This then I infer, (and I have ample grounds for the inference,) that as none of the old clergy suffered, and none of the new who roundly renounced the assumed prerogative of papal despotism, it was not for any tenet of the Catholic faith that they were exposed to prosecution*. But their foreign education connecting them with Rome and other hostile courts, itself raised suspicions; and the tenets which all of them held, many most innocently, formed another link which, in the apprehension of a government justly jealous, again connected them with the great events of the times. These were the insurrection of the earls in the north in 1569; the publication of the Bull of Pius in the same year, its renewal by Gregory XIII. in 1580, and again, with expressions of stronger acerbation, in 1588, by Sixtus V.; the attempts to release the unfortunate Mary, during her many years of imprisonment, but principally in 1586; and finally, the Spanish 35 Armada in 1588 : To which add the various plots of imaginary existence, supposed to be formed in all English houses on the continent. Parsons, in the mean while, and Bristow, and Stapleton, and Dr. Allen, (with all his virtues too much attached to the interests and prerogatives of Rome,) had been the instructors of those men; and with commissions from them and from his holiness, they had returned, under the positive inhibition of the law, to disturb the established faith of the country and to bring it again under the controlling jurisdiction of the Roman bishop*. 36

I have introduced, with more detail than, perhaps, was necessary, this general statement, that the reader might be better prepared for the subject to which I wished to lead him.

I have noticed that the old bishops, whilst they lived, continued to exercise some 37 jurisdiction over the Catholics, but that they appointed no successors to their sees. The last of them, Dr. Watson, who had been a kind of pope's legate over England, died in 1584; and four years before this, bishop Goodwell of St. Afaph's, who had long resided at Rome, came as far as Rheims, intending to return to England, and take upon himself the charge of our religion*. Age and infirmity impeded the accomplishment of his design, which, had it succeeded, might have left us a hierarchy, without that series of anarchy and internal dissentions, which ensued and have continued.

Dr. Allen who, towards the close of his life, had been made cardinal, and then archbishop of Mechlin in Flanders, died in 1594. Held in high estimation by all, revered for his manifold accomplishments, and powerful by an influence which reached from Rome to Douay, and from Douay to England, he, for many years, upheld a general inspection over the concerns of the Catholics*. The misfortune was that, naturally easy and unsuspicious, he permitted the artful Parsons to gain too great an ascendancy over him, an ascendancy 38 which the crafty politician took care to cement by rendering his pecuniary services absolutely necessary to Allen*. So great was the number of emigrants daily flocking to Douay, that common aids could not suffice for their maintenance. This pained the generous mind of Allen, and compelled him to implore assistance from whatever quarter it might be procured. Thus was Parsons become the general spring of action. But when the cardinal was no more, every obstacle, it seemed, to the completion of his most sanguine schemes was removed.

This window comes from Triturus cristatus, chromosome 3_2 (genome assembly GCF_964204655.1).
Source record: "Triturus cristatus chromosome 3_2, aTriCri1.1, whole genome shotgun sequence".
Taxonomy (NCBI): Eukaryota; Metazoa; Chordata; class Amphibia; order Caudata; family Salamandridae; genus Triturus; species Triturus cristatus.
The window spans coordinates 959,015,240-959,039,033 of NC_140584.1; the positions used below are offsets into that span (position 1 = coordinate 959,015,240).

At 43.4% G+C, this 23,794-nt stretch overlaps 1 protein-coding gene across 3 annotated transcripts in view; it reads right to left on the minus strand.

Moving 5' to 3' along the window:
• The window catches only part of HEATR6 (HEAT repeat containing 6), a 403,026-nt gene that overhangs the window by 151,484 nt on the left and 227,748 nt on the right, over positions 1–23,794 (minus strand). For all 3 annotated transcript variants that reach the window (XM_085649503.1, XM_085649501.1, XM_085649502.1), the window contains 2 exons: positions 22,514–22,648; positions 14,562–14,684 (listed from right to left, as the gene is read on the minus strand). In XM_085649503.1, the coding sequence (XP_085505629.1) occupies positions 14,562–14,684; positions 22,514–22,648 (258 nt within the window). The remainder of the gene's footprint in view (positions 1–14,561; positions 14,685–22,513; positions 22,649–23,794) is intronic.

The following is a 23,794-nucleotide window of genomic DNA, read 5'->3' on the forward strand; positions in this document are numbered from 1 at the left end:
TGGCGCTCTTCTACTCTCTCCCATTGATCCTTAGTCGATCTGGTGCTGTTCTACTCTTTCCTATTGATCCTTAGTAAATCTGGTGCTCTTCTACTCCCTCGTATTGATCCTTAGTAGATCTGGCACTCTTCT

Having established his houses, as I have remarked, in Spain and Flanders, through the interest of the Spanish court which was subservient to his wishes, father Parsons had returned to Rome, and was in the plenitude of his power, at the head of the English college 39 there. This college, founded in 1578*, and well endowed for the education of secular clergy, was forced from them within the same year, by a train of dark machinations, and committed to the administration of the Jesuits*. Besides this, the influence of the same body was becoming predominant also in Douay, to which place the English had returned in 1593, after an absence at Rheims of fifteen years.

It should here be observed, that the English Jesuits themselves were not yet formed into a regular society. They received their education among foreigners; were governed by the general of the order and foreign superiors; and in the concerns of the clergy acted as moderators and inspectors. But father Parsons was incessantly at work to establish their independence on a permanent foundation, which was 40 effected, soon after his death, in the three houses of Watten, Liege, and Ghent*.